Withdrawing large amounts of Great Lakes water is as easy as paying your bills online. With a few clicks and the right numbers you could tap into the Great Lakes.
Michigan legislators are currently discussing whether to amend the Senate version (SB 212) of the Great Lakes Compact by adding an Assessment Tool that would create a model based approach towards withdrawing Great Lakes water. The model is intended for large withdrawals exceeding 100,000 gallons per day.
In a recent slideshow, Jon Bartholic, director of Michigan State University’s Institute of Water Research had mock versions of an easy to use water withdrawal website that would provide instant approval or rejection.
The entire concept of an “Assessment Tool” and “Screening Tool” (the website), is from the government appointed Groundwater Conservation Advisory Council.
Public Act 34 was passed in Michigan in February 2006 mandating that the Council come up with “criteria and indicators to evaluate the sustainability of the state’s groundwater use.”
The model that the Council developed works by determining how much water is in Michigan streams and then to determine how much water can be withdrawn before there is an adverse effect on indicator species such as trout.
An indicator species is a species that is sensitive to environmental changes. Trout is the most likely candidate to be the indicator species for the Assessment Tool. Trout are sensitive to temperature changes and are seen as good indicators of stream health by ecologists.
The council has worked out four A-D Zones that water withdrawals will fall under, with A having the least amount of impact on the indicator species and D having the greatest impact on the population.
Zone B is where there is the beginning of a negative impact on the indicator species. What is unclear in the Council’s final report is whether it will be ok to fall into the Zone B range.
The report says: “In Zone B the proposed water use will likely begin to impact ‘thriving’ fish populations and, at a minimum, steps need to be taken to better understand water uses in the area and concerns regarding specific aquatic resources and to educate users.”
The council left the Zone B issue unresolved, the report stated: “The Council did not reach final consensus on whether or not a withdrawal in Zone B also should be considered as ‘not likely to cause an Adverse Resource Impact,’ either by the Screening Tool or following a site-specific determination. We recognize that this area required discussion beyond the time afforded the Council for deliberations.”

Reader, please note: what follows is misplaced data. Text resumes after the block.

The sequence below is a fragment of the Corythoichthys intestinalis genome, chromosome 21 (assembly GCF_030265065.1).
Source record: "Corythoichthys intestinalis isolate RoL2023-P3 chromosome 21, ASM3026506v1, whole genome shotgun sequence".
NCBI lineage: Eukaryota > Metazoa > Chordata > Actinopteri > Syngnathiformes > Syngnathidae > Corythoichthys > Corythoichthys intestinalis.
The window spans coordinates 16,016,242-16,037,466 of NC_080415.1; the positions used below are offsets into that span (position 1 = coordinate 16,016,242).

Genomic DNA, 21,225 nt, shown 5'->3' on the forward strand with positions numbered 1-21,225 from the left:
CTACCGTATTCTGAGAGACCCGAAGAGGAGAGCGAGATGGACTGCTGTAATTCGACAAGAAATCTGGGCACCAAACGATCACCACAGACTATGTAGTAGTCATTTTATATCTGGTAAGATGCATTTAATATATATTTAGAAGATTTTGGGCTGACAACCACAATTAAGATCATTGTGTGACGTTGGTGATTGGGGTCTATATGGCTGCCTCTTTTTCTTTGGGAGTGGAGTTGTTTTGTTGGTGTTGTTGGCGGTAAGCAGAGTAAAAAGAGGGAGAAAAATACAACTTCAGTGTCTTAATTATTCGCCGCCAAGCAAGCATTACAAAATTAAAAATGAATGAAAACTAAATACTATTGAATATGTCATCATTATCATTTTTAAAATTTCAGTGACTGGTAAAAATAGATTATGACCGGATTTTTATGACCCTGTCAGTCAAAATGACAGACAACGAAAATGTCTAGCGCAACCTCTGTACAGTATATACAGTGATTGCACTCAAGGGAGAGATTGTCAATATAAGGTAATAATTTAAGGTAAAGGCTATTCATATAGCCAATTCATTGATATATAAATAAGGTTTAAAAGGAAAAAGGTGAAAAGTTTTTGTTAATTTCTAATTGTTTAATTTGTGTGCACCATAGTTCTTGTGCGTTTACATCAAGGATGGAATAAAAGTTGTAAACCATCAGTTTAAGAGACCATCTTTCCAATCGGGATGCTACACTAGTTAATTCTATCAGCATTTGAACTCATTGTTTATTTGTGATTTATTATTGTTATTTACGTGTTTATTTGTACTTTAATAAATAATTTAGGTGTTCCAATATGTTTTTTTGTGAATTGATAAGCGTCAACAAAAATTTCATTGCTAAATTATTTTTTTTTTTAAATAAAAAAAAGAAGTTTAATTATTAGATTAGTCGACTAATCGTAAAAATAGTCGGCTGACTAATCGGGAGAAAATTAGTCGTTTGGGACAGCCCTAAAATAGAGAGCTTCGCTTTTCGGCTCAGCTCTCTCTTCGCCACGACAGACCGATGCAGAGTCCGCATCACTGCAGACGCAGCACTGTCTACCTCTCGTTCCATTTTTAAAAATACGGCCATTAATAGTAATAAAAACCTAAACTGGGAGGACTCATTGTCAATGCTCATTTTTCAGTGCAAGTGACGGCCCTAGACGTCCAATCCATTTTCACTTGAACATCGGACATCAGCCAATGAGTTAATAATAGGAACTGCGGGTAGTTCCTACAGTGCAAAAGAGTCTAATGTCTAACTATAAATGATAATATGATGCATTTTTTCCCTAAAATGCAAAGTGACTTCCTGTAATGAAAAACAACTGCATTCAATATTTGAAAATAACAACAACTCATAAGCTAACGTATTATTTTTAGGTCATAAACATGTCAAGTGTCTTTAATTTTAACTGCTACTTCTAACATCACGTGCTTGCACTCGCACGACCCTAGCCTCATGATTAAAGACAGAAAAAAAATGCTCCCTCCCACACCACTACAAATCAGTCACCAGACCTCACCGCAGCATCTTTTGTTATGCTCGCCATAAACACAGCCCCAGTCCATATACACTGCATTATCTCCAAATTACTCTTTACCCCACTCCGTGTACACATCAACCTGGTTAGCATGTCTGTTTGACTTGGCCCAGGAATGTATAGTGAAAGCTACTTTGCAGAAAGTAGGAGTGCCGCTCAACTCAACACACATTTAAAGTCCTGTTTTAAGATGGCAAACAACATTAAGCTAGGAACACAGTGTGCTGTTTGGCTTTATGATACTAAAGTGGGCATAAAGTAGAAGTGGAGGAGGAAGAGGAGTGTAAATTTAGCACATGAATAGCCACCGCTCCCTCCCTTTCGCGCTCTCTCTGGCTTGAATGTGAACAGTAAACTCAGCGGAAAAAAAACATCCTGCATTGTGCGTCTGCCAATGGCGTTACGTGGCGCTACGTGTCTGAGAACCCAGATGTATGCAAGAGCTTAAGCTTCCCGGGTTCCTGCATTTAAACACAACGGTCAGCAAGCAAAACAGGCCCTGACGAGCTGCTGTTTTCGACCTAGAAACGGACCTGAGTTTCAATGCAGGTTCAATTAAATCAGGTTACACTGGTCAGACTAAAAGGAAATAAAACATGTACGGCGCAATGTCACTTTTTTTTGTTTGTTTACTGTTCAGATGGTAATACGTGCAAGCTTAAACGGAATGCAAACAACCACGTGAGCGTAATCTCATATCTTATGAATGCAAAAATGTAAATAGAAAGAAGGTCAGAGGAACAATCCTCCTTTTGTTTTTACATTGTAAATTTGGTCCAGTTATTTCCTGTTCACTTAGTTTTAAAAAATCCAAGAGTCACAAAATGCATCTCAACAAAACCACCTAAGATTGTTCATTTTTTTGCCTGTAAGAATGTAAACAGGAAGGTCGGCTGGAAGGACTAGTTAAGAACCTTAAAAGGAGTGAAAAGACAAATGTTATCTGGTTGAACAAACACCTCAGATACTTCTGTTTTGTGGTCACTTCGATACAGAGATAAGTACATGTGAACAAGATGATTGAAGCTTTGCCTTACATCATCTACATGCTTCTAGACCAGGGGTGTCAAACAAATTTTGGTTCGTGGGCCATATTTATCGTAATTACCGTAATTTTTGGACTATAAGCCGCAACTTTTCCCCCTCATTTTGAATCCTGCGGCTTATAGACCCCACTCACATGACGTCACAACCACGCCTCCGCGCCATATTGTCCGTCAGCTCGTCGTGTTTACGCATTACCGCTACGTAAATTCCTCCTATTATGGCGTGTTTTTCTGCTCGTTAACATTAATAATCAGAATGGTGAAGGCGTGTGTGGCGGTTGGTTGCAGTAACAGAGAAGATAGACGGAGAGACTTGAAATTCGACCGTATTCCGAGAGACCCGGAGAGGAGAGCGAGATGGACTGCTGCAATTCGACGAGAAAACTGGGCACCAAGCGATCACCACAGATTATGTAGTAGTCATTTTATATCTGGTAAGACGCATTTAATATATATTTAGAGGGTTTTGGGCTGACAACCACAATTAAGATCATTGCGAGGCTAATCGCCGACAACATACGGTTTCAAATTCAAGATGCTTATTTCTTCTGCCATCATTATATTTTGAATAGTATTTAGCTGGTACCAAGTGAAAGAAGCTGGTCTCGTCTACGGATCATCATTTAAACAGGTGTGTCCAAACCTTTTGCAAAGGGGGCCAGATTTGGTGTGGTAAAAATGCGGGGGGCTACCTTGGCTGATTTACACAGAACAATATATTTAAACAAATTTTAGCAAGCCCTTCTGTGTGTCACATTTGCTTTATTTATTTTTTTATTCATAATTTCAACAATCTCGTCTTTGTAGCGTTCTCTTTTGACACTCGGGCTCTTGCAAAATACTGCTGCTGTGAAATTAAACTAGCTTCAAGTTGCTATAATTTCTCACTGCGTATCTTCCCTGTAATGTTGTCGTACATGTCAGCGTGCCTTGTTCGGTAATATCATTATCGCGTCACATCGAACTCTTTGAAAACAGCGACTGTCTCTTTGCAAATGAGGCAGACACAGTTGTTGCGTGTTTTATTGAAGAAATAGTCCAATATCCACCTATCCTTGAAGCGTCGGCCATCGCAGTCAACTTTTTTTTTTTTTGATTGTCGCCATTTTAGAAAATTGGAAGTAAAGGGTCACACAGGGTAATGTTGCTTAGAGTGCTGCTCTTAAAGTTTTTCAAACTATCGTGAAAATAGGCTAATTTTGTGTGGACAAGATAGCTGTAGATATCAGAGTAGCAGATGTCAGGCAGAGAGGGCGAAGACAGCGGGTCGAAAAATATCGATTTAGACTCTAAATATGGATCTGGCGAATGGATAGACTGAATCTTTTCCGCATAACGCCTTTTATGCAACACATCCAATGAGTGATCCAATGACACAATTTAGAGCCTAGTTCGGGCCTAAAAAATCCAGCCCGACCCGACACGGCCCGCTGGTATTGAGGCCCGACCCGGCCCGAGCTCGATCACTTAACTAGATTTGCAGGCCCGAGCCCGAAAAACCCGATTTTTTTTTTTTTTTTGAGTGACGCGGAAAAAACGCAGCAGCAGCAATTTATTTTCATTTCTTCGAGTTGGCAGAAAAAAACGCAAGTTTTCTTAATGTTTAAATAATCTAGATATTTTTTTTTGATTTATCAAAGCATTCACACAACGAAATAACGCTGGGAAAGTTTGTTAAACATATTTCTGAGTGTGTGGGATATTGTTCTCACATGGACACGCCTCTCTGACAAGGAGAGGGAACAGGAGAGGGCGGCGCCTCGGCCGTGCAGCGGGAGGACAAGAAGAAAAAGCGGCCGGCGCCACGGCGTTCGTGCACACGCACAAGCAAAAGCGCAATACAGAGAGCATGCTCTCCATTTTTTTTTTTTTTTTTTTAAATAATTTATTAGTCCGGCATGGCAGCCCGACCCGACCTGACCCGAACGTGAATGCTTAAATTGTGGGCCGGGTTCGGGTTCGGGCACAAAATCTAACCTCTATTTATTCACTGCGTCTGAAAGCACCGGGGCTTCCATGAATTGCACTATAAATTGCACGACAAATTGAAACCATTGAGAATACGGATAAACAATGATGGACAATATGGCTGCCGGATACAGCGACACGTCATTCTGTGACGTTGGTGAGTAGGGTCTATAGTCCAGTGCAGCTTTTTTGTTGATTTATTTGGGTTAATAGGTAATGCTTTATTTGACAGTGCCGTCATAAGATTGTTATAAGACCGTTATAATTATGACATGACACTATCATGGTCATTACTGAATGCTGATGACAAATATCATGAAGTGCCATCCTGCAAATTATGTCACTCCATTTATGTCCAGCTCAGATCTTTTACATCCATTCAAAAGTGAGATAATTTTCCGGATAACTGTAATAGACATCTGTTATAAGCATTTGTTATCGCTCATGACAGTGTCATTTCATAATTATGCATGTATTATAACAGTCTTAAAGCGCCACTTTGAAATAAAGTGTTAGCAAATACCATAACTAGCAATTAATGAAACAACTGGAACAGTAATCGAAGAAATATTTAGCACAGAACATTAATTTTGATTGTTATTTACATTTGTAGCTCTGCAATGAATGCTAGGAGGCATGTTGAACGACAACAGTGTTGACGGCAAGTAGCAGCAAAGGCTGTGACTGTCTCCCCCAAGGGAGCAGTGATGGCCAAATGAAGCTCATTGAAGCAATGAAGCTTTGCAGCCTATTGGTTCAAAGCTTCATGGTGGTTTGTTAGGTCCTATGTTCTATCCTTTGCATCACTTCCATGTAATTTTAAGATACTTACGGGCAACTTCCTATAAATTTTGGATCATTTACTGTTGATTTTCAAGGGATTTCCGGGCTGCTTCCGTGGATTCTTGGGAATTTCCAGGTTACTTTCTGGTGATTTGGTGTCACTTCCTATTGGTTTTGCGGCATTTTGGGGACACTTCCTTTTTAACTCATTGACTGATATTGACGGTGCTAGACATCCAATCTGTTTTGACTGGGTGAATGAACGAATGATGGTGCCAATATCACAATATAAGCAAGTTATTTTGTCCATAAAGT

The unresolved Zone B is significant since the Council recommended that this model should become the legal standard for water withdrawals in Michigan.
Other legal aspects for the final decision are that the decision is based on the best available data and then the decision can be challenged legally by either a third party or by the applicant.
The Council did not set up any guidelines for anybody that over time ends up falling in the Zone C or D range. There also has not been consensus over whether these permits should be permanent or renewable.
James Clift, who was a member of the Council and is part of the Michigan Environmental Council disagreed with the reports acknowledgement that some streams could be reduced by as much as 40-50 percent and still fall into Zone A and could still “support good populations of trout.”
In a press release Clift explains: “The numbers prove that the assessment tool should be used exactly for what it was intended – as a tool, not the sole means of determining whether water users can responsibly pump huge quantities of water from the ground.”
The Council did not come to a consensus over whether each stream should be valued equally or on a stream by stream basis since some streams are valued differently for their ecological or recreational importance.
Groundwater Conservation Advisory Council: Final Report
Groundwater Conservation Advisory Council MDEQ website
by Jason Tafilowski